This criticism was a bit misplaced as there were efforts by activists within the camp to meet with workers involved in the power plant and to discuss these very issues. But even so it is true that too often environmentalists use images of polar bears or glaciers melting to oppose certain industries, without coming up with alternatives for those workers who would suffer from their industries being closed. Is it fair to sacrifice the miners again, this time not for Thatcher but for climate change?  We already know that climate change will invariably affect the poorest and most vulnerable first, that those least responsible for the crisis will suffer the most. Shouldn’t these very people be at the heart of articulating responses to climate change, rather than those at the brunt end of solutions dreamt up by middle class NGOs or activists?

This doesn’t just mean that a class and social analysis has to be at the heart of our climate change politics. It is not enough to say that capitalism is the problem or articulate talks about the need for a “just transition” (something many people in the camp were happy to talk about and which I agree with). It means a whole shift in focus and the culture of our activist work to putting issues of class and social exclusion and most importantly directly involving marginalised communities in our campaigns, research, targets and our proposed solutions.

It will mean working with working-class communities involved in the fossil-fuels industry to come up with just alternatives, using examples such as the Lucas Plan in 1976 where workers in an arms factory in Birmingham put forward plans for converting their factory to producing socially useful goods. Interestingly their visionary plans included a focus on developing renewable energies. Perhaps climate camp could have encouraged this with a bigger focus on job alternatives for Kingsnorth power station workers or even better organized some workshops with Kingsnorth workers to look at developing alternatives?

It will mean allying with groups on the front-end of climate change such as people in Grangemouth in Scotland that live next to a polluting BP oil refinery – and allying ourselves with protests often in impoverished areas that are already fighting against environmental contamination.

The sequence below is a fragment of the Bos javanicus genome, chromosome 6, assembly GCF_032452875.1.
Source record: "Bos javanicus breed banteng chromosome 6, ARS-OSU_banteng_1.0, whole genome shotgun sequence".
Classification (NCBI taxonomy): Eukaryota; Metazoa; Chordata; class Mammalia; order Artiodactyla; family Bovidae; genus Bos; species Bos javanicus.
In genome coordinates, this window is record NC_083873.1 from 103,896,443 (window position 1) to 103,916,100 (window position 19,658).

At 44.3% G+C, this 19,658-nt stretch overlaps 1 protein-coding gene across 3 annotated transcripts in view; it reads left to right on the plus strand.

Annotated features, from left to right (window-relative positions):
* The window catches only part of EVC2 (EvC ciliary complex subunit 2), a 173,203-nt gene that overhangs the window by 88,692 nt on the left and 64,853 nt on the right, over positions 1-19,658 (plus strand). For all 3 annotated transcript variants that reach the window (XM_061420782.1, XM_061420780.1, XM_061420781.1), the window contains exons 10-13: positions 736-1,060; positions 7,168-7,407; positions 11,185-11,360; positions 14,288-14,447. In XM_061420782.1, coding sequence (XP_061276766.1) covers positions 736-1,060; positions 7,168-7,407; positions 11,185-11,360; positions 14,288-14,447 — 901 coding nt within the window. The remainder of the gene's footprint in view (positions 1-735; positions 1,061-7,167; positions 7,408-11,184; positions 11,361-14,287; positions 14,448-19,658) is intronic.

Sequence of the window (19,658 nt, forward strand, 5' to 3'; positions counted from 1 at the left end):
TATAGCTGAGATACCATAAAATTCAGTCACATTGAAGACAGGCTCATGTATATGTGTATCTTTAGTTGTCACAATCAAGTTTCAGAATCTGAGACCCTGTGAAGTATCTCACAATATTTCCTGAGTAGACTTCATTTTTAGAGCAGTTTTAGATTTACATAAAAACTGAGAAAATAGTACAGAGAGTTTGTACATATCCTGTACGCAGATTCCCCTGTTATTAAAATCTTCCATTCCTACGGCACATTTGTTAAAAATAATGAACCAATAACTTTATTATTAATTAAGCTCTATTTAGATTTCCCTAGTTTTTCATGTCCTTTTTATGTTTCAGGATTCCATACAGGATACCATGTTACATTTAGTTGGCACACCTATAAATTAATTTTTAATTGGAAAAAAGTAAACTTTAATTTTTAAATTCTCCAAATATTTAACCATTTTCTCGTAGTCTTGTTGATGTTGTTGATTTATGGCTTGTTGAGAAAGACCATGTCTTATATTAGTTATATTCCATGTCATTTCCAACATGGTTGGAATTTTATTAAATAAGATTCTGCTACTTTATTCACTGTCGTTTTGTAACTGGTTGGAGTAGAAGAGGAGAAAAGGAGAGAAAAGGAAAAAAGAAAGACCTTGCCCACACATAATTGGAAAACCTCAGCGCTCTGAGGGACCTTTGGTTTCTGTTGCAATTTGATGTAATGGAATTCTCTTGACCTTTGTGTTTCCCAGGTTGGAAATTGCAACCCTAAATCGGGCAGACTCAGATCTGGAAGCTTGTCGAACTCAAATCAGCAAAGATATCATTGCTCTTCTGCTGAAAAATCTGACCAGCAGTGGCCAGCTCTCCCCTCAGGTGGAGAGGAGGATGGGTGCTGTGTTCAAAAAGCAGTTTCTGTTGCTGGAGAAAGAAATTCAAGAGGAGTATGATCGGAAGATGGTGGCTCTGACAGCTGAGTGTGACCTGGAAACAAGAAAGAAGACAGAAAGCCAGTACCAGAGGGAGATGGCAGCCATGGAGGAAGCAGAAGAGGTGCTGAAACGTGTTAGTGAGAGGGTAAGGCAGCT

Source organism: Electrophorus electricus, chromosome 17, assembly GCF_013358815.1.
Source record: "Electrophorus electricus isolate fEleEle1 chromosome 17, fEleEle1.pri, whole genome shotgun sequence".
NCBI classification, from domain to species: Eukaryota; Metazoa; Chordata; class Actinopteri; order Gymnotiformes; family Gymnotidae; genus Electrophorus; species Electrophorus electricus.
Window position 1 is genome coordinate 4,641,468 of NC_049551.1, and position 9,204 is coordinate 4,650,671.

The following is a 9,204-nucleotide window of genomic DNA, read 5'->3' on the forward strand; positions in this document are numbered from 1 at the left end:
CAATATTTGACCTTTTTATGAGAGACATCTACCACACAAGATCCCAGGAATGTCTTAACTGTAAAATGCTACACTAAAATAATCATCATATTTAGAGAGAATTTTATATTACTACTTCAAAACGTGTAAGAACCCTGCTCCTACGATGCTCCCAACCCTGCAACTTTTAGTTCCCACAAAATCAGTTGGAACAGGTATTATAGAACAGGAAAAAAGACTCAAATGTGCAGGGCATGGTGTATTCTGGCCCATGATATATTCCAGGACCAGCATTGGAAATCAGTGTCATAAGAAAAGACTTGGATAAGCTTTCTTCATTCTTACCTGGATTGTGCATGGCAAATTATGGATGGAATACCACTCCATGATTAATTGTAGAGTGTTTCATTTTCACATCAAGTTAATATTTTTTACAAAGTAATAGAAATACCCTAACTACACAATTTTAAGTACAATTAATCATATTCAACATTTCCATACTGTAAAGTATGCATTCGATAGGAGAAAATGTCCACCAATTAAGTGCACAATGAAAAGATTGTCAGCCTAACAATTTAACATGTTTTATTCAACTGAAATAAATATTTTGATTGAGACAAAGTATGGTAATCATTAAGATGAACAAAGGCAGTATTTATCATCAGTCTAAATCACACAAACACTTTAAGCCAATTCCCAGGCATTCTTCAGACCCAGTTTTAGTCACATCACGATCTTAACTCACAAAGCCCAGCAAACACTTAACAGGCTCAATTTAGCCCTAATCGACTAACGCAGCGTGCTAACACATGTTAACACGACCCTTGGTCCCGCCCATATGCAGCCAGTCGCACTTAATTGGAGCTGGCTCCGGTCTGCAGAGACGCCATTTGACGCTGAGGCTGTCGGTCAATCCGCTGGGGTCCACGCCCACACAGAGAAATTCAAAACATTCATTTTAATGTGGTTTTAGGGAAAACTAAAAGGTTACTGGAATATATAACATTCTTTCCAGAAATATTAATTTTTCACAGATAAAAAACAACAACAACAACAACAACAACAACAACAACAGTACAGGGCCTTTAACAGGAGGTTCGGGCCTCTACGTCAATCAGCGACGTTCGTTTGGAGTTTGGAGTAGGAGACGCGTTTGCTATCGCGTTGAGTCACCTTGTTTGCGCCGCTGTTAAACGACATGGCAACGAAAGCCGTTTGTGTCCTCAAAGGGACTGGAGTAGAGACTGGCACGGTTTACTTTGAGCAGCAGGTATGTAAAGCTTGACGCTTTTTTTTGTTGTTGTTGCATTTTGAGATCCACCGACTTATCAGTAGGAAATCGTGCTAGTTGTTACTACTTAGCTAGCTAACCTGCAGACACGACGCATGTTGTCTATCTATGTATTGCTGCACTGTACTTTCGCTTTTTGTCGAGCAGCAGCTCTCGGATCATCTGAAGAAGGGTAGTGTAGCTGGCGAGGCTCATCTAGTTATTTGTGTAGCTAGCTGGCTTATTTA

This could mean changing the language and articulation of our responses. It was noticeable talking to local people in Kingsnorth that the issue of asthma in school children (apparently Kingsnorth has the third highest levels of asthma in Britain) was more of a compelling issue than the unfortunately still abstract idea of climate change. An analysis of what drove people’s sentiments locally may therefore have led less to a focus on the climate then on public health yet still uniting forces against corporations responsible for climate change.

It would also probably mean a willingness to change the culture of the camp. Whilst I enjoyed the camping, music and even the vegan food, it was noticeable how it very much fitted a white hippy, grungy aesthetic. My partner Juliette, who has worked with art and action camps with young black people from Oakland from California said they would have run a mile from a camp like that with its “very white culture.” 

She also said the lack of ethnic diversity would have caused huge debates and critiques in the US, reflecting perhaps how the debate around anti-racist organizing is much more developed in US social movements. There the environmental movement has had a much bigger focus on environmental justice, which highlights how communities of colour have been disproportionately placed close to contaminating industries.

In this context, the occasional comments by some participants that we need to be more inclusive missed the point. Rather than expecting others to adapt to a largely white middle class camp and culture, perhaps it is time for the camp to reach out beyond the comfort zones and su
pport the struggles of communities living next to polluting industries. Perhaps the next camp should not set up a new target, but work with communities in a fossil-fuel dependent area or supporting black communities fighting pollution in a British inner city.  

As the Miner bulletin put it: “We are part of the struggle to save the planet, not part of the problem.” The challenge for all those such as myself, who were involved in the climate camp, is to turn the talk of a “just transition” into a reality by radically critiquing our methods so those most affected by climate change (either directly or by policies drawn up to tackle it) are at the heart of both of our campaigns and our proposed solutions.